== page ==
With the help of the Wharton School, nursing programs across the country are working to create the next generation of leaders in the healthcare industry.

On May 10, the American Association of Colleges of Nursing unveiled a new leadership development program designed specifically for nursing school deans.

The AACN-Wharton Executive Leadership Program, a four-day conference, is slated to begin on Aug. 14 on Penn’s campus.

“The objective of this four-day program is to give nursing school deans and healthcare directors exposure to business concepts that will enhance their leadership roles within their organizations,” Wharton Vice Dean of Executive Education Jason Wingard wrote in an email. “Our goal is for participants to leave the program with a new set of negotiation and leadership skills.”

“Though many executive leadership programs are available at top schools like Wharton, none focus exclusively on the needs of nursing deans,” AACN President Jane Kirschling said. “With a new layer of leadership expertise, nursing’s academic leaders will be well-positioned to make a real change and embrace innovation that can impact how nurses are educated and how they practice.”

The program is offered exclusively for deans and directors of AACN member institutions who hold the role of chief nursing academic officer. Sponsored in part by the New York-based Jonas Center for Nursing Excellence, a philanthropy supporting nursing, the program curriculum is designed to provide nursing school leaders with the tools necessary to improve management and leadership amongst nursing schools.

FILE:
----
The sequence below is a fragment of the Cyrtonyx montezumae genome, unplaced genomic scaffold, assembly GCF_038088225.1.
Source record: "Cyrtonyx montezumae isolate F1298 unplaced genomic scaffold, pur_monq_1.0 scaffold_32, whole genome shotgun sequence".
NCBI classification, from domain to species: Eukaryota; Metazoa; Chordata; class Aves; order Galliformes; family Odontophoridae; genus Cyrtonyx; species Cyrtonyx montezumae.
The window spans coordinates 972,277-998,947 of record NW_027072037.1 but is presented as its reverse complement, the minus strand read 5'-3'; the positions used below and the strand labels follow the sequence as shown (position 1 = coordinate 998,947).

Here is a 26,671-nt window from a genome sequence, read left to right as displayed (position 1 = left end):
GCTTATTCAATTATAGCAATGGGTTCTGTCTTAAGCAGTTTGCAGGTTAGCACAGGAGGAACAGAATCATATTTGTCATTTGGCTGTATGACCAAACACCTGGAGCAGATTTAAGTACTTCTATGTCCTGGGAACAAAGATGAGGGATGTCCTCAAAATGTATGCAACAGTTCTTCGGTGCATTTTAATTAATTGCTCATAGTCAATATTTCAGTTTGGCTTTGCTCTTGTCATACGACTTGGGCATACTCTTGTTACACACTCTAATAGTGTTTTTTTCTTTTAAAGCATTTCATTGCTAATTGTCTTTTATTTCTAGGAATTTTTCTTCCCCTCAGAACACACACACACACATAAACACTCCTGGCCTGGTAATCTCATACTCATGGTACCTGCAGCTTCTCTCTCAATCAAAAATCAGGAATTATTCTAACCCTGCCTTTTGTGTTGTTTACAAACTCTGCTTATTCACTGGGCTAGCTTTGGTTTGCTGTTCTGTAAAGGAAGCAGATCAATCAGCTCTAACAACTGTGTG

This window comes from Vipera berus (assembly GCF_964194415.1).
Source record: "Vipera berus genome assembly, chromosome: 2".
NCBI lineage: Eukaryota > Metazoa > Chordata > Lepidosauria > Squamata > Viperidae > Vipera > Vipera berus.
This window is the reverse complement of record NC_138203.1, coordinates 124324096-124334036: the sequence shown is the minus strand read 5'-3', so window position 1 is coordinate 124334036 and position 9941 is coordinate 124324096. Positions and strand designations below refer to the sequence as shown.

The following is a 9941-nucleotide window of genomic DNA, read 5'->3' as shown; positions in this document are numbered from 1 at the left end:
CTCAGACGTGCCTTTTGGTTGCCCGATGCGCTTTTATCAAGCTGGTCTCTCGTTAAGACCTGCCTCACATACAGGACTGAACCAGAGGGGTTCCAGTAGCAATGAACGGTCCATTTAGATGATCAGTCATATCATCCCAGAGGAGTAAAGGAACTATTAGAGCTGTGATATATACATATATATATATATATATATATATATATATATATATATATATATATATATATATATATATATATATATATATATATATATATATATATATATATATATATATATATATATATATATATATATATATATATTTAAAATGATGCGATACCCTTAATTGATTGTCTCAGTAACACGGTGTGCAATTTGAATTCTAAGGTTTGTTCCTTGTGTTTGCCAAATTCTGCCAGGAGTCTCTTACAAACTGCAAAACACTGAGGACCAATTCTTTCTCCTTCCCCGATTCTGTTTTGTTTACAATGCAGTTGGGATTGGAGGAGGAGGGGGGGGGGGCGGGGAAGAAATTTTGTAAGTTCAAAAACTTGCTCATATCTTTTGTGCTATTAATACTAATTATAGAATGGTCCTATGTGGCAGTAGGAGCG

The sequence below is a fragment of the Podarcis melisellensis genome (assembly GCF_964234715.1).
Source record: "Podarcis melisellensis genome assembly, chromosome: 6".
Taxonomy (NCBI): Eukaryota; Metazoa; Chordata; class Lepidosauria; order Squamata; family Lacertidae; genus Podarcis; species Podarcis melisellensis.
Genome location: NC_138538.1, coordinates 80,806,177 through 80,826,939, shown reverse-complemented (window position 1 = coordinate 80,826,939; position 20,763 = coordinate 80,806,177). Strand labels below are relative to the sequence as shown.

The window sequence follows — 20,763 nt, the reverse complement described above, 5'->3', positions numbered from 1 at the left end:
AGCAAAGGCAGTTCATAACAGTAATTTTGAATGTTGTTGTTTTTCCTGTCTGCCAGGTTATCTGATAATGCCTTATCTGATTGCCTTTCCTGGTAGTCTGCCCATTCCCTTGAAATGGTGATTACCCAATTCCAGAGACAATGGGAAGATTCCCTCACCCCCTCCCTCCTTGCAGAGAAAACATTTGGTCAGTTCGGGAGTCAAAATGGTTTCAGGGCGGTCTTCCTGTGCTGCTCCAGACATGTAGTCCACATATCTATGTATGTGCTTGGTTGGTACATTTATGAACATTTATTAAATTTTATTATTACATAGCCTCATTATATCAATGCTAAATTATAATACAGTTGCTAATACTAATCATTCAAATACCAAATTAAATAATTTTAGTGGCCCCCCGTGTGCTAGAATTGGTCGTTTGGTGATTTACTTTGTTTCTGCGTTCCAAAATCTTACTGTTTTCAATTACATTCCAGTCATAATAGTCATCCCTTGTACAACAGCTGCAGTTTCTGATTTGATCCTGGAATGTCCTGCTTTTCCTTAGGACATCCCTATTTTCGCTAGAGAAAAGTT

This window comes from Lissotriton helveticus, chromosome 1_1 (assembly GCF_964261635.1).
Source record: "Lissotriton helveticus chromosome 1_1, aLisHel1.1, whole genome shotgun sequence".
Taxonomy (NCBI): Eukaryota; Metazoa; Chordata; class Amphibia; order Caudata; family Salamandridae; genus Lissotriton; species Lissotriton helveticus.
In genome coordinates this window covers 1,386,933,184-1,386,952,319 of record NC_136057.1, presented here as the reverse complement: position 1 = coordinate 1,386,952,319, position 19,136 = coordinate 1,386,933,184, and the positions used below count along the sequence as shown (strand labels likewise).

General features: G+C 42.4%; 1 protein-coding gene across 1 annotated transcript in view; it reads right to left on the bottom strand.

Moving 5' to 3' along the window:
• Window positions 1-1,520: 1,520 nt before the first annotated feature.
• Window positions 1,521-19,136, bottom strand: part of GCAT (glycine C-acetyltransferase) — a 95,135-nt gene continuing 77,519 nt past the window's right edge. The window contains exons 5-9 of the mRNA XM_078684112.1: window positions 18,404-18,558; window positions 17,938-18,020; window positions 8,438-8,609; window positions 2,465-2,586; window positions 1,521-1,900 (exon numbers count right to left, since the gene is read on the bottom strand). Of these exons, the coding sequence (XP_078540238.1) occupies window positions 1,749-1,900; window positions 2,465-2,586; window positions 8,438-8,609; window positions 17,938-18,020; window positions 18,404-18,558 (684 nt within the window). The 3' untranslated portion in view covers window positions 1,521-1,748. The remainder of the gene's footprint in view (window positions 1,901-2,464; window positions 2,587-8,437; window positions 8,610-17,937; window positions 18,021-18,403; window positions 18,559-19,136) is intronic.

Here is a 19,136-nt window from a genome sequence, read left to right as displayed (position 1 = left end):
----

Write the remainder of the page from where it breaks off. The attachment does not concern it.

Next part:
“Wharton has the latest data on best models of leadership to bring deans together,” School of Nursing Dean Afaf Meleis said. This will “provide evidenced-based strategies to deal with new issues facing deans in managing schools of nursing … [which will] transform educational systems,” she said.

According to Darlene Curley, executive director of the Jonas Center, the center has given $10 million to support nursing scholarship, leadership and innovation as of this summer. The center, which has partnered with AACN and Penn in the past, provided a $100,000 grant for program development.

“Preparing nursing deans with top-level leadership skills is fundamental to advancing the profession and infusing nursing’s voice into the national conversation about healthcare reform and innovation,” Kirschling said.

According to Meleis, leaders in academic institutions are up against challenges that involve engaging and managing internal stakeholders, such as students and faculty, as well as external stakeholders, which include health organizations and the government — each with their own diverse and conflicting needs. She added that nursing school leaders must do this while simultaneously honoring the AACN mission objectives of education, practice and research.

“Nursing school leaders will learn to manage limited resources and how to enhance them by finding ways to generate more revenue and funds, which is new for academia to think that way,” Meleis said.

Curley hopes that the program will provide the skills and networking ability for the deans to take their newly acquired knowledge back to their home universities and in turn, have a greater impact on improving health care in the United States. “Nurses are the backbone of health care,” she said.

Participants will depart Philadelphia with honed negotiation and leadership skills in order to more effectively lead their individual schools, Kirschling said.

Limited to only 40 participants with an application pool of over 700 nursing deans, the program is using a competitive application process to make final selections. Kirschling added that though registration is closed, AACN and Wharton have not completed the selection process and have not confirmed attendees at this point.

“The long-term implication of this program is that these deans will now be prepared for the known as well as the unknown future that lies ahead,” Meleis said.

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